The award-winning writer use symbolism to convey the significant theme of abortion (Valeri 8). Symbolism helps the reader understand the meaning of the hidden theme. He uses beer as one aspect to convey the theme. The beer represents the couple's regular routines. Jig complains that all they do is drink beer; thus, she suggests trying another brand of beer. They end up trying several others. She wants to break the monotonous routine by trying new things. The bad and good hills represent the actions and their consequences. If the girl decides to have the abortion, she might not bear children in the future. She is worried about wasting her body as well as her youth, "Then what will we do afterward?" (Hemingway 230). If Jig decides to keep the baby, she will have a beautiful future, "the good hills." On the contrary, she might have the bad hills if the operation goes wrong. The theme of abortion is therefore revealed because the girl has to make a death or life decision. The railroad station between two rocks represents the abortion operation. The operation is to be done on the vagina between the legs. The railroad is the birth system, and the two stones are the girl's legs.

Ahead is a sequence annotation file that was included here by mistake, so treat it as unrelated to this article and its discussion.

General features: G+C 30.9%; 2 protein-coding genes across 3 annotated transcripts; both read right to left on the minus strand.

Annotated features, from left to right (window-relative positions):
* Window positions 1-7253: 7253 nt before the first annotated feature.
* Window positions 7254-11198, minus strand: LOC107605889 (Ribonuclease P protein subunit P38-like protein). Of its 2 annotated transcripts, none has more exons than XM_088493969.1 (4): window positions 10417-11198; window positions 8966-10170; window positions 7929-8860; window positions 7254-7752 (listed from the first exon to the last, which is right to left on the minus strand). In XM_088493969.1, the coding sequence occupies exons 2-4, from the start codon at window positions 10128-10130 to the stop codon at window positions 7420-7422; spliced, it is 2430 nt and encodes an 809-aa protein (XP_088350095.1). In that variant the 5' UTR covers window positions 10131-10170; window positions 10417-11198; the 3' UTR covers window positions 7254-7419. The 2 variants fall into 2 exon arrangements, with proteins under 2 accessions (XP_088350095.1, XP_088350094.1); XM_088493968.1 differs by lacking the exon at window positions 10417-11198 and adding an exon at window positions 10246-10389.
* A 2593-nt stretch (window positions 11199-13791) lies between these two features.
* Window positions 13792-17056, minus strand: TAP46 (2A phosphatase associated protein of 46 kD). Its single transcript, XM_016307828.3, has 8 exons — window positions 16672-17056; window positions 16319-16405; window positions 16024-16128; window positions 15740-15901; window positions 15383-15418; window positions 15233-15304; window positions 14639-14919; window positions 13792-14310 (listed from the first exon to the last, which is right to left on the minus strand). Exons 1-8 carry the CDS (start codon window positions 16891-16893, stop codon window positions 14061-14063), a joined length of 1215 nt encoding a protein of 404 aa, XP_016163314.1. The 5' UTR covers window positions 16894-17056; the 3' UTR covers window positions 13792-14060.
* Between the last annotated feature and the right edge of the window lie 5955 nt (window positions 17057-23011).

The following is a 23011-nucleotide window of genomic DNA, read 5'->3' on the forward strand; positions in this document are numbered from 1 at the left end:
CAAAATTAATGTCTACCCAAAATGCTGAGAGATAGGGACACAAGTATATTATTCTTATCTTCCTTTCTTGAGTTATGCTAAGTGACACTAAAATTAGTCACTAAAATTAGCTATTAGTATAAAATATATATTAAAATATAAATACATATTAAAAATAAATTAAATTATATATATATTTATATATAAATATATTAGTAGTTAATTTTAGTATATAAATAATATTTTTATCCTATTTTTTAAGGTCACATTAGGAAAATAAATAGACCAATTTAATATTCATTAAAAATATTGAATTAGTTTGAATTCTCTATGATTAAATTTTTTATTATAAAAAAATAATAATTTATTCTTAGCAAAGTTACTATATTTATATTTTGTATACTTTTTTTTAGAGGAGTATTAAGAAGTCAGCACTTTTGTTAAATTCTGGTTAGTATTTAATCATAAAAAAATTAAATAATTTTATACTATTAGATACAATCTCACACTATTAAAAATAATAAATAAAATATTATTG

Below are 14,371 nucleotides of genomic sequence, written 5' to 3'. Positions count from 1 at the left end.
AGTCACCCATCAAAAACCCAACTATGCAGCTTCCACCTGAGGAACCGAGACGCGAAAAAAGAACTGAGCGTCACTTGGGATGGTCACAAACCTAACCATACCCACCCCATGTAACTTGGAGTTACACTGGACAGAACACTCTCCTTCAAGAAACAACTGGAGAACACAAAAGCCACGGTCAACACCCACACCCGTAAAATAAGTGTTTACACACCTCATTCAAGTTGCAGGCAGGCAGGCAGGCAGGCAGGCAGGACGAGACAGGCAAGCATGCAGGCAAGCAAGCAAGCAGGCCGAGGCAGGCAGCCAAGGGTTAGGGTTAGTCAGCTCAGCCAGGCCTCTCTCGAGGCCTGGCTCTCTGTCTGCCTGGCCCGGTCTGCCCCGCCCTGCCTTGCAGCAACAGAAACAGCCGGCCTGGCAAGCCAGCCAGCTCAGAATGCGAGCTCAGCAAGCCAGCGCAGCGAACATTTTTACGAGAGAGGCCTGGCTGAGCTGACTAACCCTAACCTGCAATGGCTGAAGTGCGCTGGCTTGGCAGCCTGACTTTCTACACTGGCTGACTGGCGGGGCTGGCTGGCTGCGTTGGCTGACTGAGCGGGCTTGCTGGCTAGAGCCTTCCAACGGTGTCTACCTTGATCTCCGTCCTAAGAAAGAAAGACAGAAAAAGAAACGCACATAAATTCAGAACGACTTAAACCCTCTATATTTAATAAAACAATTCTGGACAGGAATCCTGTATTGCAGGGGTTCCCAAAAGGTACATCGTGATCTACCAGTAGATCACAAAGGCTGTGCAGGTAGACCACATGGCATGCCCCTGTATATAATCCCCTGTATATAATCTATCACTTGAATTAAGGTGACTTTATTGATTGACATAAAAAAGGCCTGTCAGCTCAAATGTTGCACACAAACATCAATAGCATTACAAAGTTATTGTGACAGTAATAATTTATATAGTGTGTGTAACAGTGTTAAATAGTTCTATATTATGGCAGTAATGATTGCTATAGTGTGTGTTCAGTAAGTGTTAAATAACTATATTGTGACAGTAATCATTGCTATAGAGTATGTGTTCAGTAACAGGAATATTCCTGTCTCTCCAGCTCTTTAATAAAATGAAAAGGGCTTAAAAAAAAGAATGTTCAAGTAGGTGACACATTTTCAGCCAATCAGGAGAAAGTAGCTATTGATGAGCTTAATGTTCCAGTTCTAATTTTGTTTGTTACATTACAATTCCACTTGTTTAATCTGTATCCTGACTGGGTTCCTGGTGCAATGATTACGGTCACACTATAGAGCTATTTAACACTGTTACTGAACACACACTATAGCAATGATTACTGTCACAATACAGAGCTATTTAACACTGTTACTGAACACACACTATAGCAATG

The two main characters of the story are the American and the girl. The American, the male protagonist of the narrative, remains unnamed throughout the story. The girl also does not address the male by his name. He is so determined to have the girl do the abortion. However, he cares about her feelings and does not want her to go through with it does not feel right. His focus is on the surroundings of the bar, thus pays less attention to what the girl says. The girl, on the other hand, is called Jig. The American tells her, "I know you wouldn't mind it, Jig." (Hemingway 230). Unlike her partner, Jig seems restless and slow to decide on whether to have the operation or not. She even wants the American to stop talking about it because it pressures her. The girl seems so reluctant about the topic, on the one hand, she wants to talk about it, on the other, she wants to talk about anything else but that topic.